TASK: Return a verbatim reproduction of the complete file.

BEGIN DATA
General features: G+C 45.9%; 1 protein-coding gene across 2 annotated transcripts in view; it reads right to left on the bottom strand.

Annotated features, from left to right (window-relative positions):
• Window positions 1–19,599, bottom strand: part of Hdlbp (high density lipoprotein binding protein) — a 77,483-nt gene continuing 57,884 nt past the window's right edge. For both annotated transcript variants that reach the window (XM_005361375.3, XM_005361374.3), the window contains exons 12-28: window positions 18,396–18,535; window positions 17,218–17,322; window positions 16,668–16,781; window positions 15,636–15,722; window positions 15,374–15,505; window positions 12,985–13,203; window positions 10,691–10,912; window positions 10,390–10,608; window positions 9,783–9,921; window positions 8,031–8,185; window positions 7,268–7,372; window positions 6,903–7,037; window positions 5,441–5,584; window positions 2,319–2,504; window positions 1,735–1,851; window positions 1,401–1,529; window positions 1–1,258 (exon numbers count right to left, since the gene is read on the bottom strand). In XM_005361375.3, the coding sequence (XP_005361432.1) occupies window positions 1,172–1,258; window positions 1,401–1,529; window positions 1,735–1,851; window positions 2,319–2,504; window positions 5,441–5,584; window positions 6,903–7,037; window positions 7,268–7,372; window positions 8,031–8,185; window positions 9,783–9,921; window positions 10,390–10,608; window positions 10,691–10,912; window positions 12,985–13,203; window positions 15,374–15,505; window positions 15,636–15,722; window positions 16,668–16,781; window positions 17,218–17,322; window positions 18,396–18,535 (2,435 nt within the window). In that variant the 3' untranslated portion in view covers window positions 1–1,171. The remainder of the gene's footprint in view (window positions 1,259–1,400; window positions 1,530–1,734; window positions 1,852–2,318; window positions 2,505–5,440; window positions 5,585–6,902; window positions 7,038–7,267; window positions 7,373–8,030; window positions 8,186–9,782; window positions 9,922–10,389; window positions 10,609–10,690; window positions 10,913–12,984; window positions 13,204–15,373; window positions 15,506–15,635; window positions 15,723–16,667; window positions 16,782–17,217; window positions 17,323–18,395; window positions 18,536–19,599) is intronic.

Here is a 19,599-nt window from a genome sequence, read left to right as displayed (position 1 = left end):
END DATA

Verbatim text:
General features: G+C 45.9%; 1 protein-coding gene across 2 annotated transcripts in view; it reads right to left on the bottom strand.

Annotated features, from left to right (window-relative positions):
• Window positions 1–19,599, bottom strand: part of Hdlbp (high density lipoprotein binding protein) — a 77,483-nt gene continuing 57,884 nt past the window's right edge. For both annotated transcript variants that reach the window (XM_005361375.3, XM_005361374.3), the window contains exons 12-28: window positions 18,396–18,535; window positions 17,218–17,322; window positions 16,668–16,781; window positions 15,636–15,722; window positions 15,374–15,505; window positions 12,985–13,203; window positions 10,691–10,912; window positions 10,390–10,608; window positions 9,783–9,921; window positions 8,031–8,185; window positions 7,268–7,372; window positions 6,903–7,037; window positions 5,441–5,584; window positions 2,319–2,504; window positions 1,735–1,851; window positions 1,401–1,529; window positions 1–1,258 (exon numbers count right to left, since the gene is read on the bottom strand). In XM_005361375.3, the coding sequence (XP_005361432.1) occupies window positions 1,172–1,258; window positions 1,401–1,529; window positions 1,735–1,851; window positions 2,319–2,504; window positions 5,441–5,584; window positions 6,903–7,037; window positions 7,268–7,372; window positions 8,031–8,185; window positions 9,783–9,921; window positions 10,390–10,608; window positions 10,691–10,912; window positions 12,985–13,203; window positions 15,374–15,505; window positions 15,636–15,722; window positions 16,668–16,781; window positions 17,218–17,322; window positions 18,396–18,535 (2,435 nt within the window). In that variant the 3' untranslated portion in view covers window positions 1–1,171. The remainder of the gene's footprint in view (window positions 1,259–1,400; window positions 1,530–1,734; window positions 1,852–2,318; window positions 2,505–5,440; window positions 5,585–6,902; window positions 7,038–7,267; window positions 7,373–8,030; window positions 8,186–9,782; window positions 9,922–10,389; window positions 10,609–10,690; window positions 10,913–12,984; window positions 13,204–15,373; window positions 15,506–15,635; window positions 15,723–16,667; window positions 16,782–17,217; window positions 17,323–18,395; window positions 18,536–19,599) is intronic.

Here is a 19,599-nt window from a genome sequence, read left to right as displayed (position 1 = left end):